Baylen Linnekin: The Bill of Rights Was About Food Freedom

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Bill of Rights
Philip Dawe

On September 25, 1789—exactly 225 years ago today—Congress passed the ten amendments that make up the Bill of Rights.

Yes, the first ten amendments to the U.S. Constitution—the ones that protect everything from free speech to due process—originated as a series of bills in Congress. They were drafted by future president James Madison, at the time a congressman from Virginia. Madison also wrote the text of the Constitution, which had established a system of limited government but hadn't explicitly protected individual rights. With the Bill of Rights, it now did both.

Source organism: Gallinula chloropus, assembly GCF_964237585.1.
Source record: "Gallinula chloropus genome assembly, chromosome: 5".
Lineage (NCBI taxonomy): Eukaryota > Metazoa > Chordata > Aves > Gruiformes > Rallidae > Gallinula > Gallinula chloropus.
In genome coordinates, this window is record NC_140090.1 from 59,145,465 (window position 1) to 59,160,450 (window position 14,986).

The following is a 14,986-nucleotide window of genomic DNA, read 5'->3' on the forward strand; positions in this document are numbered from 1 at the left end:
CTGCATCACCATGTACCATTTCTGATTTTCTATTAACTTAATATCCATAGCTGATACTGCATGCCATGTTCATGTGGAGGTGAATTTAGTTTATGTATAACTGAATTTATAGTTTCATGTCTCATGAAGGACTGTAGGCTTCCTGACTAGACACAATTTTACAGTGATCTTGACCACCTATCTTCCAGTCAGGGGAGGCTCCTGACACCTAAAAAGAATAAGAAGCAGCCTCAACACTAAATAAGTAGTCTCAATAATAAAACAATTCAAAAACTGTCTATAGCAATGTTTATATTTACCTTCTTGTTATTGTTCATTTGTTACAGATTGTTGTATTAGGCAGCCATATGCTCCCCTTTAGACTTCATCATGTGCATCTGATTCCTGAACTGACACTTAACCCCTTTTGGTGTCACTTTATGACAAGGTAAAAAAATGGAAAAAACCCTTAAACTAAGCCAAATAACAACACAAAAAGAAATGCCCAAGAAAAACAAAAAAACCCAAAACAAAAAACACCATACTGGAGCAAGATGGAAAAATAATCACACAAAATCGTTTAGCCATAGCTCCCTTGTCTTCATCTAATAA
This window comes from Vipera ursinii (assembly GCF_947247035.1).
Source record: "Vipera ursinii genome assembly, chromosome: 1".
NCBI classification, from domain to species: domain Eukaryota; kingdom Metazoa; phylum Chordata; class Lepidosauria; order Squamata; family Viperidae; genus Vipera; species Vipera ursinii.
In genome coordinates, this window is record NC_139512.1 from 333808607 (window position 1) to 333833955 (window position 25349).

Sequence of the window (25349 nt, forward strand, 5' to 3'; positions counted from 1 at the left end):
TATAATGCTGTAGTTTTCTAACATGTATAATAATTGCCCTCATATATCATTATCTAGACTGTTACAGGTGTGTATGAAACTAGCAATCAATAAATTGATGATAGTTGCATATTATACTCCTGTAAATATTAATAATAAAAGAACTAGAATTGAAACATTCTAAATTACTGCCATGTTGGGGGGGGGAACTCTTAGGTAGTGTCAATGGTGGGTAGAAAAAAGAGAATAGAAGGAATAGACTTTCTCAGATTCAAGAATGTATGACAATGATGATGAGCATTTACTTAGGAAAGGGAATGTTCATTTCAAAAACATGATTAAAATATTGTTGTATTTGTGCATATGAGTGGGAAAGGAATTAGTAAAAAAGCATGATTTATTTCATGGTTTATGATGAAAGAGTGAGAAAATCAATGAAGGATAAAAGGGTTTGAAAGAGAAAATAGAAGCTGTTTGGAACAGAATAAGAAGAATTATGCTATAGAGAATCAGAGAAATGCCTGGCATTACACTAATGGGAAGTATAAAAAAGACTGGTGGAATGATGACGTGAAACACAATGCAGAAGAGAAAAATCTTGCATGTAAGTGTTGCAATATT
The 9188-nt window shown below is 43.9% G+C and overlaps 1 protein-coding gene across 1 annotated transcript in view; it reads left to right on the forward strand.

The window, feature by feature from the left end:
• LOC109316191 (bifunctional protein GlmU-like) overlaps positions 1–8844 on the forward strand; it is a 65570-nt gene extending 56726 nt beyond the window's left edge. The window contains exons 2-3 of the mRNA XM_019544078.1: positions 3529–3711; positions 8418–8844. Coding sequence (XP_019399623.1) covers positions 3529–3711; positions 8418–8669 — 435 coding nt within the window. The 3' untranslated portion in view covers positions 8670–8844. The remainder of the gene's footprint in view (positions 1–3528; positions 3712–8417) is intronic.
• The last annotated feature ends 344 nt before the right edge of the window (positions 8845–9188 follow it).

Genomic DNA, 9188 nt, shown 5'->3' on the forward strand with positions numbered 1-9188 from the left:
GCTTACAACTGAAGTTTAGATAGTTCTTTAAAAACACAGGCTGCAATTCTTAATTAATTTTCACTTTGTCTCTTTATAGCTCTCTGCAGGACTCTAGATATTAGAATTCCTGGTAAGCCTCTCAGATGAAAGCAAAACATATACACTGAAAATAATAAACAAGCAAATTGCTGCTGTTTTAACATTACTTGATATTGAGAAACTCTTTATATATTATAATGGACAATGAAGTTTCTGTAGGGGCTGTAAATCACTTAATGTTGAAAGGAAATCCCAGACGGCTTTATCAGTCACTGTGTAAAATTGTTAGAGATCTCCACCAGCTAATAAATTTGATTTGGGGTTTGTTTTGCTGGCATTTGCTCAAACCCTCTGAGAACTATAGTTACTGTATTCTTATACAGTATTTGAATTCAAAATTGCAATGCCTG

What was the impetus for these revolutionary changes? Baylen Linnekin argues that one key element was spiraling British attacks on colonists' "food freedom."

Attacks on food freedom incensed the Founding Fathers. The list of grievances Thomas Jefferson articulates in the Declaration of Independence includes rebukes of King George for permitting British troops to "eat out the[] substance" of colonists' cupboards and for trampling on colonists' fishing rights.

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